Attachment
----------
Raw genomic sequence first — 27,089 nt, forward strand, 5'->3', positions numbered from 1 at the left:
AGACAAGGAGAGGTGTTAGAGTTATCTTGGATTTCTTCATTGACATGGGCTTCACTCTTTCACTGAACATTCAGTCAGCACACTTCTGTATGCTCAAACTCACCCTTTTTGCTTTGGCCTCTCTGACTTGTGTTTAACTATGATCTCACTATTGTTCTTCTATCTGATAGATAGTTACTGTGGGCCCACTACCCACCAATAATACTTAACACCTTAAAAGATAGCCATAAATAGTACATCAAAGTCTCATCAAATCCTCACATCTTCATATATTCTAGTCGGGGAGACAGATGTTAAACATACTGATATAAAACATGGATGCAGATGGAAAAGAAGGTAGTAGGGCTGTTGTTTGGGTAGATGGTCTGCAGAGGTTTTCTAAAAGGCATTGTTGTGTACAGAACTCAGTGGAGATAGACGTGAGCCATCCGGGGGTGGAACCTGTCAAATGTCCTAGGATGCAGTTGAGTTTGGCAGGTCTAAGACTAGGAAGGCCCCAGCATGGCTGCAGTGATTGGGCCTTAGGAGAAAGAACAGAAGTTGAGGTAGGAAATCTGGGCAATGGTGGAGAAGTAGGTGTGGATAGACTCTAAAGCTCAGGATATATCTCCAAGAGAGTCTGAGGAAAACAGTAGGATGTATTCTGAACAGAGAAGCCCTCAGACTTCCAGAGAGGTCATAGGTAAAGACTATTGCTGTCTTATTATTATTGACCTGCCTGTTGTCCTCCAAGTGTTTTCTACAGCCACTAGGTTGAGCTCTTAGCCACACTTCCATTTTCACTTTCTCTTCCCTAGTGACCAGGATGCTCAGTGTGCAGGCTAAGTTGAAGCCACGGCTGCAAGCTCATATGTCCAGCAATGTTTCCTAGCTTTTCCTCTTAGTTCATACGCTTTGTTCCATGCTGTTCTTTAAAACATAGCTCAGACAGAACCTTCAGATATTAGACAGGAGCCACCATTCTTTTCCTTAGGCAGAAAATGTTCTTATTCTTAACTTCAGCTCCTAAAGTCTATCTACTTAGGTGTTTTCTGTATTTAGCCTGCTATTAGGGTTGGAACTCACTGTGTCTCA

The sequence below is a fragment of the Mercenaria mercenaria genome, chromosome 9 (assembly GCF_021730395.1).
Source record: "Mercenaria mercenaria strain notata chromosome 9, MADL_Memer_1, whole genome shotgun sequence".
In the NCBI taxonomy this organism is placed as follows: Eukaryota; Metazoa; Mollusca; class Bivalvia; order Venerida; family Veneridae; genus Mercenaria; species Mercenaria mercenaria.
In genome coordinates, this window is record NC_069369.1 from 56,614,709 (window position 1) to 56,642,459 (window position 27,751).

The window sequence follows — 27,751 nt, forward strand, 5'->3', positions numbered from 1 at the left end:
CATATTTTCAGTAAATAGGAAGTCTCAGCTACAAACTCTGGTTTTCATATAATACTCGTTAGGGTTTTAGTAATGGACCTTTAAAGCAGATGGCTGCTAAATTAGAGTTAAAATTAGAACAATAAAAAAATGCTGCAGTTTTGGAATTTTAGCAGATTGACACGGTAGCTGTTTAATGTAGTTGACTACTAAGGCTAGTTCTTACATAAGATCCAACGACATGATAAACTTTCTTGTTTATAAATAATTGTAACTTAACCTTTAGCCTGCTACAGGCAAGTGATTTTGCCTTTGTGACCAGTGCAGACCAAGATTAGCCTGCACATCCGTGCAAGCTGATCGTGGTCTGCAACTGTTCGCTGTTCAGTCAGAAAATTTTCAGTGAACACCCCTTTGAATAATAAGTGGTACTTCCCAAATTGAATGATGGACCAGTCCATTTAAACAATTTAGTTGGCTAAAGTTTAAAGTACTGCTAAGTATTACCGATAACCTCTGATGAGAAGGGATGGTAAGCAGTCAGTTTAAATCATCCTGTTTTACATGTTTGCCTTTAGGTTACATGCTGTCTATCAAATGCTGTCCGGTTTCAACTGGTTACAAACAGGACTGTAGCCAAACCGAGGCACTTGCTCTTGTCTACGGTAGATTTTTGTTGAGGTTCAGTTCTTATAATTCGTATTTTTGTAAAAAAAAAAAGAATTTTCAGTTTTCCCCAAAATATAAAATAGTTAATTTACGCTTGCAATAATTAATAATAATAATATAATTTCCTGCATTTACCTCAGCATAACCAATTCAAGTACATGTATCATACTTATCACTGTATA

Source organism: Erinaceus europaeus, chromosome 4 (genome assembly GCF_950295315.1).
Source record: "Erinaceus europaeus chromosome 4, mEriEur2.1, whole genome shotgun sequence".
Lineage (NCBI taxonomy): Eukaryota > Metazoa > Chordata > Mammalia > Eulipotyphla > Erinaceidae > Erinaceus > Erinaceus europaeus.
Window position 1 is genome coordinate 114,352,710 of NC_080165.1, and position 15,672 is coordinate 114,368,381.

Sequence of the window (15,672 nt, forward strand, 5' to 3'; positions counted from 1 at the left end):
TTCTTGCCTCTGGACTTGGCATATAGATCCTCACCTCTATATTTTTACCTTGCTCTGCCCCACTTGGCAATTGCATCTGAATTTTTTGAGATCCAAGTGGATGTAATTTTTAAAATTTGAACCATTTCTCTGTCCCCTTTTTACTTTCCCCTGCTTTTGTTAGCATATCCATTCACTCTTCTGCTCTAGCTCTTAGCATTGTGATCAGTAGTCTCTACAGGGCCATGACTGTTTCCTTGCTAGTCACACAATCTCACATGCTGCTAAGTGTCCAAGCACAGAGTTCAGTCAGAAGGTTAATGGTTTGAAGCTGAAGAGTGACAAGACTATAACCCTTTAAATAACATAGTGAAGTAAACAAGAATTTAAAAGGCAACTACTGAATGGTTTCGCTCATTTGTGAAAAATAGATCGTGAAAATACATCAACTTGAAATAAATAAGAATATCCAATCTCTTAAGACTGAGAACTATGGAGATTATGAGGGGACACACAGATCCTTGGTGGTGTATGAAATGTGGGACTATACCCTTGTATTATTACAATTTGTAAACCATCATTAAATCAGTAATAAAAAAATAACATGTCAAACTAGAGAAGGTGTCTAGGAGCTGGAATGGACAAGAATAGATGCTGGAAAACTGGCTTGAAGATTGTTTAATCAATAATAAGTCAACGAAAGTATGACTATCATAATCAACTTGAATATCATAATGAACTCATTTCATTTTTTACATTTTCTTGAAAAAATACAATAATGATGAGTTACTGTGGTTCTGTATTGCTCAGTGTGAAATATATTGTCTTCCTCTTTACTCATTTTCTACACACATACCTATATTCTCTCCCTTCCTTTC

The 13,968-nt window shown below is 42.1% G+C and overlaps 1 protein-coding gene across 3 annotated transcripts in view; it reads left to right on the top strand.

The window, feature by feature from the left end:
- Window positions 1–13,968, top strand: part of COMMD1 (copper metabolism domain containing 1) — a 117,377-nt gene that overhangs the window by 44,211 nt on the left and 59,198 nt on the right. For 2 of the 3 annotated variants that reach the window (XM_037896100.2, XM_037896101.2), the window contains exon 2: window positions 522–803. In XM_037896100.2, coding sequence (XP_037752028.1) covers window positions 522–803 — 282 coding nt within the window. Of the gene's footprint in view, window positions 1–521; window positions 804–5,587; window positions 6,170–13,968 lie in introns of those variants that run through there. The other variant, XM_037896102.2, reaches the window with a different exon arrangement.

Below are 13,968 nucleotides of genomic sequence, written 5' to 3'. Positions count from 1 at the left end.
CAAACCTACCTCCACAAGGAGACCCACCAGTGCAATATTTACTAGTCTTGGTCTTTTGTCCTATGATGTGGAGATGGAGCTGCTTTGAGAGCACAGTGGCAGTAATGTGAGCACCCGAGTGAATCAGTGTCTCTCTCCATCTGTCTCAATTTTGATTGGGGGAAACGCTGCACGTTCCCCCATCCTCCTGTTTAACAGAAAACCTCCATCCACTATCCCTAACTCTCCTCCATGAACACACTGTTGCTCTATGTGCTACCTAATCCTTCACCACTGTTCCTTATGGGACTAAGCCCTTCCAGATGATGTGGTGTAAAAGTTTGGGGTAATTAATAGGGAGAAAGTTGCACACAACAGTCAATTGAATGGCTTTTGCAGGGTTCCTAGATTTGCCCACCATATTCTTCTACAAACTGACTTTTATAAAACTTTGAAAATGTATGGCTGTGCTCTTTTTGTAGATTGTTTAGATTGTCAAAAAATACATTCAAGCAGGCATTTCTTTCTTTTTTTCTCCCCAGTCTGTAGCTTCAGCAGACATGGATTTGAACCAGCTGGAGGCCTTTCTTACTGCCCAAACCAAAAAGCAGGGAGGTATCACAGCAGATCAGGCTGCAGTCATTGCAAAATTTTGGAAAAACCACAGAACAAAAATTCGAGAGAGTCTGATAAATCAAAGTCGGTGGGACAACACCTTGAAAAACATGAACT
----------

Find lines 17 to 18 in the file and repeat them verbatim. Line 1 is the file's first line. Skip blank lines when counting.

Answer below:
- Window positions 1–13,968, top strand: part of COMMD1 (copper metabolism domain containing 1) — a 117,377-nt gene that overhangs the window by 44,211 nt on the left and 59,198 nt on the right. For 2 of the 3 annotated variants that reach the window (XM_037896100.2, XM_037896101.2), the window contains exon 2: window positions 522–803. In XM_037896100.2, coding sequence (XP_037752028.1) covers window positions 522–803 — 282 coding nt within the window. Of the gene's footprint in view, window positions 1–521; window positions 804–5,587; window positions 6,170–13,968 lie in introns of those variants that run through there. The other variant, XM_037896102.2, reaches the window with a different exon arrangement.

Below are 13,968 nucleotides of genomic sequence, written 5' to 3'. Positions count from 1 at the left end.